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  1. Individual equities don’t seem to be a primary focus of yours. But I was hoping at some point you might do an article on ADRs. Specifically; fees, foreign withholding tax, whether there is an advantage holding the original shares in the local currency instead of the ADR, etc. I think It’s a ripe area for investment, with a few extra complications I’m still trying to sort through.

  2. Captain Cheapo says:

    I recently lowered my equity/bond ratio from 80/20 to 50/50. There’s just a lot of economic headwinds blowing in and the indexes worldwide have had quite a run over the last two years. I don’t make a lot of moves. About once every two years I rebalance the portfolio. I was one of the fortunate ones who was able to switch into all bonds before the tech bubble, housing bubble/financial crisis occurred. I never manage to nail the tops or bottoms (can anyone?). But, I have probably managed to save ten years of work by coming close enough. Personally, I’m in two investment clubs, one which has been performing at a pace for the last three years that would make the average hedge fund manager blush. I only wish my substantial 401K holdings were manageable in the same fashion. PTTRX has been a godsend though. Glad you found it as well.

  3. From what I gather I am around the same age as you and have a similar stock/bond mix. I actually toggle from say, 75/25 down to 65/35 quarterly in 5% increments if stocks have a particularly strong or weak quarter. It probably doesn’t add much to my total return but it also probably doesn’t hurt too much either. The only area where we significantly differ is that I have a bigger overweight to emerging markets equities. I think those economies will have higher growth than developed economies over the next decade and the the P/E ratio of the index is pretty reasonable (even after the jump in January).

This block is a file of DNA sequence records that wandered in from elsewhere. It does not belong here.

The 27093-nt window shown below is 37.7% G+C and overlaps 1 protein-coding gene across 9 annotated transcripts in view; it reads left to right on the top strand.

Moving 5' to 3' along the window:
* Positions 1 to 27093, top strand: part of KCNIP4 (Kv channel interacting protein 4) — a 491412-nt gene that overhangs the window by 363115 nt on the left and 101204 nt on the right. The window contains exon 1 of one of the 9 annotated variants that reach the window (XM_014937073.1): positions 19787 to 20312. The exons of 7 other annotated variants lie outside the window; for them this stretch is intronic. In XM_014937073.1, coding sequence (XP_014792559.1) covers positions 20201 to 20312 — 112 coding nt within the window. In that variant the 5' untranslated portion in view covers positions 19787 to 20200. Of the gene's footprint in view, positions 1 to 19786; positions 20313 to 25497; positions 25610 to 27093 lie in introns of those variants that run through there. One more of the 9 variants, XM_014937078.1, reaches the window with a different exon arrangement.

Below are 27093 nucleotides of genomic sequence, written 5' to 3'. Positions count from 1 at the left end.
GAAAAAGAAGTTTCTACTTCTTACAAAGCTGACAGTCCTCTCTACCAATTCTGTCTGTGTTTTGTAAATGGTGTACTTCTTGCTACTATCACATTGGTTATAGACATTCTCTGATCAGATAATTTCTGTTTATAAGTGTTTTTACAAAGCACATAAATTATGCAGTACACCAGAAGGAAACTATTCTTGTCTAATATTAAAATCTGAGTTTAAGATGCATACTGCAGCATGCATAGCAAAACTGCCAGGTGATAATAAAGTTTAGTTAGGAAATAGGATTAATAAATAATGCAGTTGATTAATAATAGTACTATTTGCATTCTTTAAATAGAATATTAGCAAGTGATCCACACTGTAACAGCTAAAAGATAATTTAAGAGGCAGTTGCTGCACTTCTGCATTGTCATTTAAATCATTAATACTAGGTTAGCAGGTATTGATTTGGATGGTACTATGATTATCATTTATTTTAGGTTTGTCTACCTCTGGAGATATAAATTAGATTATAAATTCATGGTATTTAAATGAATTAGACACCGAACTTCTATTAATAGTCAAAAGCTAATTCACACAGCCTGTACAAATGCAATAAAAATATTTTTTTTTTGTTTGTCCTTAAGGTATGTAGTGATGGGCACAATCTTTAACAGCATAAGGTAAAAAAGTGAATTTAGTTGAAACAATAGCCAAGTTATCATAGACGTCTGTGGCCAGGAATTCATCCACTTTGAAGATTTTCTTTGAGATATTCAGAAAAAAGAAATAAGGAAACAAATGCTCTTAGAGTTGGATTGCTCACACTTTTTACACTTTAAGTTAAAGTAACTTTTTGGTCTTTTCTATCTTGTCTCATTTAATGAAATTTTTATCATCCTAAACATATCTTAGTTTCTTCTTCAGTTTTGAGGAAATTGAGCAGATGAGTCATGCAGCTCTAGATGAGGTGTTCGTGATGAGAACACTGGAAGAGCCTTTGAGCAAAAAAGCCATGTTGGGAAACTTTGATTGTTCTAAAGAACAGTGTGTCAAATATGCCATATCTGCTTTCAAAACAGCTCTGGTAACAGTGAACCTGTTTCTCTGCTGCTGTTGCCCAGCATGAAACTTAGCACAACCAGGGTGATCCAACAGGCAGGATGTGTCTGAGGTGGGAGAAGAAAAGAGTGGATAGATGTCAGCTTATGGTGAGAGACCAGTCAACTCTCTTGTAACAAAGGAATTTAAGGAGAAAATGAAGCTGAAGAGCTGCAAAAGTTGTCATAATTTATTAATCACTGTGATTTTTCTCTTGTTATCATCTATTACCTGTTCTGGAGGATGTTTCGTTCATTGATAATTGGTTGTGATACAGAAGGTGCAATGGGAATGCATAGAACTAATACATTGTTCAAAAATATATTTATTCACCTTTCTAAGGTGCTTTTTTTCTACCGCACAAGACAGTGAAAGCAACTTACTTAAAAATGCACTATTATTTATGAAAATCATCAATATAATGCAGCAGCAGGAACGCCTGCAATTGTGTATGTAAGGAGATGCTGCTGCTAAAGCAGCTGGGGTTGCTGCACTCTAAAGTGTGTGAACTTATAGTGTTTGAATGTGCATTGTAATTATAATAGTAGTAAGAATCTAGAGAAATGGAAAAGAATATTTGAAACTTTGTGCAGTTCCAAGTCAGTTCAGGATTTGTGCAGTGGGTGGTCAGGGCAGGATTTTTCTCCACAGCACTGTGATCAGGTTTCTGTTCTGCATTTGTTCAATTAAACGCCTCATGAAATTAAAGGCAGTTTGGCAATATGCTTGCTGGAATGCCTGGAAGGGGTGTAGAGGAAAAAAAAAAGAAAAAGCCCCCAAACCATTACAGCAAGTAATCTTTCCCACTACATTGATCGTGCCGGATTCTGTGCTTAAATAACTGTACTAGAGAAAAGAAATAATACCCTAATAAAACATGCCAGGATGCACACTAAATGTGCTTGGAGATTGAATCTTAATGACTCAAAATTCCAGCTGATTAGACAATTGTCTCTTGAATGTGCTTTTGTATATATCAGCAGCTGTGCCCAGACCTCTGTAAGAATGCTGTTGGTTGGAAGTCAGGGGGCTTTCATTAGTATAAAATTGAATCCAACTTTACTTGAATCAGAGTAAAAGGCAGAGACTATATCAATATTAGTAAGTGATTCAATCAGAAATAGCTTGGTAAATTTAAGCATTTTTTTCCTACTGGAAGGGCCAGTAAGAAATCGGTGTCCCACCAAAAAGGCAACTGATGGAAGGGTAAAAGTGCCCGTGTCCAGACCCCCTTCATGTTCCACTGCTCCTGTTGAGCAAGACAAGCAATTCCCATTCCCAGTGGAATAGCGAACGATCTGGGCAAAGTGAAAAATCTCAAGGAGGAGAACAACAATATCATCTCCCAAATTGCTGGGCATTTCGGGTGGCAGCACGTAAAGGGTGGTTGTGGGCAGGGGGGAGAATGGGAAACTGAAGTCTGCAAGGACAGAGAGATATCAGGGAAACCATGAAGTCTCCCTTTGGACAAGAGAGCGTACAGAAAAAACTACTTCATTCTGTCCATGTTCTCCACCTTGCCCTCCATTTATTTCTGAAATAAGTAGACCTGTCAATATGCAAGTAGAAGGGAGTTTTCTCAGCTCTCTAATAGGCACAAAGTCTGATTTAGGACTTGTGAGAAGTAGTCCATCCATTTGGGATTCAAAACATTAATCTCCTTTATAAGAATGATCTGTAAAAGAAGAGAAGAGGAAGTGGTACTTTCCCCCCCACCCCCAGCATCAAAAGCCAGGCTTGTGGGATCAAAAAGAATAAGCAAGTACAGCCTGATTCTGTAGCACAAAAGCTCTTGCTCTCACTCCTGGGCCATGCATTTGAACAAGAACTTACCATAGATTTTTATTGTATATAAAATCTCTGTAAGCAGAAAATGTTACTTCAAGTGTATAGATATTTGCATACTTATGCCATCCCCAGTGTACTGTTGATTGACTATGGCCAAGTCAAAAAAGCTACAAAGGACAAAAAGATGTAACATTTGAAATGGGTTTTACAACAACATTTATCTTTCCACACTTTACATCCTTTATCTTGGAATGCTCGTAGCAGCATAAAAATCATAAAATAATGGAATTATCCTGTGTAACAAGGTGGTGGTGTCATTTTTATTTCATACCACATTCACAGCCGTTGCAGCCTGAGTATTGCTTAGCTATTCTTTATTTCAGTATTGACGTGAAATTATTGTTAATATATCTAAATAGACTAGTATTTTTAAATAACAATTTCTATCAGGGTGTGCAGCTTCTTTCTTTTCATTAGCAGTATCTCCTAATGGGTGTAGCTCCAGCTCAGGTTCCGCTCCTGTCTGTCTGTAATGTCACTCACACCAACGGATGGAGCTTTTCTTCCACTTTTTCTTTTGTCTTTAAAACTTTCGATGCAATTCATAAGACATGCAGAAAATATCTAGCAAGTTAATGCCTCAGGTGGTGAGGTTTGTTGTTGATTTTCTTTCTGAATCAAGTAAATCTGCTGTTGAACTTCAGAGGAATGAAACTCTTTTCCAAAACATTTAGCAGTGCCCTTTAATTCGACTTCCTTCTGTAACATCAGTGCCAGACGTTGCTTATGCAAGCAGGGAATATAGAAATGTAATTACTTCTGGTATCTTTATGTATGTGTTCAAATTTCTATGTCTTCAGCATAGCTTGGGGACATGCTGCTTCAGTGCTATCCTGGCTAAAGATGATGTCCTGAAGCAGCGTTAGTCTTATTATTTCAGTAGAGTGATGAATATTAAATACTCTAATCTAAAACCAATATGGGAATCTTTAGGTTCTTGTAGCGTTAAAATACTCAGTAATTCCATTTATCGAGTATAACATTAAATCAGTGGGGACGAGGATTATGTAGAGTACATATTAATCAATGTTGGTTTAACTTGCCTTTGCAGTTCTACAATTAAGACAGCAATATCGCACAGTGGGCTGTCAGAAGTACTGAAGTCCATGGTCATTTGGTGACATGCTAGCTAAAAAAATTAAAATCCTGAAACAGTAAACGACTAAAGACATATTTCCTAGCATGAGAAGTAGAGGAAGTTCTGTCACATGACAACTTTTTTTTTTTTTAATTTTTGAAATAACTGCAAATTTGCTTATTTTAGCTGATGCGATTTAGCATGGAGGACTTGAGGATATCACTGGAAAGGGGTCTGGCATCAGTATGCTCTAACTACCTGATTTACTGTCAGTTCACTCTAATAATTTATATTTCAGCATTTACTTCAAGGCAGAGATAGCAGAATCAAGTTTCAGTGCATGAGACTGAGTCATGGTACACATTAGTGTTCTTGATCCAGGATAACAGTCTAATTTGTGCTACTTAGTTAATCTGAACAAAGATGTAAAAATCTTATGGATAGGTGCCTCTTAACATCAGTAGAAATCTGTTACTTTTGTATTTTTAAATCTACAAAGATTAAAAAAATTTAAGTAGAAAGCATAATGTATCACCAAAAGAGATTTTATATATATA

4. Captain Cheapo says:

    I agree Andy. I have reduced my international portion of equities to zero and have raised my emerging markets portion to 25%. Though, I think the US markets are due for a bit of a comeback in the next few years, albeit a slower one.

  5. What about taxes?

    When you use a 3% draw-down rate, don’t you need to subtract taxes on the dividend / interest / appreciation portion that? Also, I am guessing a least part of if is tax deferred, so don’t you need to use a much lower number than 3% post-tax?

    Also, regardless of your political leanings, one must also acknowledge that captial gains and income taxes are near historic lows – so a responsible plan for retirement should assume a higher tax burden, no?

  6. Paying off my mortgage was one of the best financial things I’ve ever done.

  7. I made a large lump sum payment on my mortgage a few years ago. The interest rate on my mortgage was much higher than interest rates on savings, money market funds, or CDs, so this move made sense to me at the time. However, now I am looking to move to a new home and having the cash on hand versus tied up in my mortgage would give me more flexibility. Going forward, I will probably be very reluctant to pay down my mortgage, instead, favoring to save/invest what I would have otherwise paid towards my mortgage.

  8. Jonathan,

    Is it 2012 or 2011?

  9. Do you consider your withdrawal rate in retirement before or after dividends? Currently, my asset allocation has an overall yield of about 2.5%. To withdraw 3% a year, would require very little removal of principal itself. Are you planning on withdrawing 3% a year in principal regardless of the dividend payout?

  10. Ack 2012!